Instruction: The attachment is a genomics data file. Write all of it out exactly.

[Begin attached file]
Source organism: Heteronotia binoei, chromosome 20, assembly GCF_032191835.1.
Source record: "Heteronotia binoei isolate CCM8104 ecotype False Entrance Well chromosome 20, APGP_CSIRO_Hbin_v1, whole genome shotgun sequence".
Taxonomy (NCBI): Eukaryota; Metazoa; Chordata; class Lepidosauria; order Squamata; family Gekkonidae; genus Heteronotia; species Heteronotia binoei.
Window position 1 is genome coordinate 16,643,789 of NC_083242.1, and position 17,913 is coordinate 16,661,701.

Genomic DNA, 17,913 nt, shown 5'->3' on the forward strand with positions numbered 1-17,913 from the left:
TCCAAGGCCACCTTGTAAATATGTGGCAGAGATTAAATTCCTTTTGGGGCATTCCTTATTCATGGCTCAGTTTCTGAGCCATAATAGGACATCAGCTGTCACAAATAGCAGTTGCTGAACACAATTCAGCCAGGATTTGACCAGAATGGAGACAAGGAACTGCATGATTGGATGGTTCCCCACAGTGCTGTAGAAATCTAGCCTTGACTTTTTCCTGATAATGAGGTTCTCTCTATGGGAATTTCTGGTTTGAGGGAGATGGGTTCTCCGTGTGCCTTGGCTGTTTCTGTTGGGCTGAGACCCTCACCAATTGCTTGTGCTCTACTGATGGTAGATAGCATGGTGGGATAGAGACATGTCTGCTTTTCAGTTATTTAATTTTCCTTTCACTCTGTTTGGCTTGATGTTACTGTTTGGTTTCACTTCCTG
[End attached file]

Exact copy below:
Source organism: Heteronotia binoei, chromosome 20, assembly GCF_032191835.1.
Source record: "Heteronotia binoei isolate CCM8104 ecotype False Entrance Well chromosome 20, APGP_CSIRO_Hbin_v1, whole genome shotgun sequence".
Taxonomy (NCBI): Eukaryota; Metazoa; Chordata; class Lepidosauria; order Squamata; family Gekkonidae; genus Heteronotia; species Heteronotia binoei.
Window position 1 is genome coordinate 16,643,789 of NC_083242.1, and position 17,913 is coordinate 16,661,701.

Genomic DNA, 17,913 nt, shown 5'->3' on the forward strand with positions numbered 1-17,913 from the left:
TCCAAGGCCACCTTGTAAATATGTGGCAGAGATTAAATTCCTTTTGGGGCATTCCTTATTCATGGCTCAGTTTCTGAGCCATAATAGGACATCAGCTGTCACAAATAGCAGTTGCTGAACACAATTCAGCCAGGATTTGACCAGAATGGAGACAAGGAACTGCATGATTGGATGGTTCCCCACAGTGCTGTAGAAATCTAGCCTTGACTTTTTCCTGATAATGAGGTTCTCTCTATGGGAATTTCTGGTTTGAGGGAGATGGGTTCTCCGTGTGCCTTGGCTGTTTCTGTTGGGCTGAGACCCTCACCAATTGCTTGTGCTCTACTGATGGTAGATAGCATGGTGGGATAGAGACATGTCTGCTTTTCAGTTATTTAATTTTCCTTTCACTCTGTTTGGCTTGATGTTACTGTTTGGTTTCACTTCCTG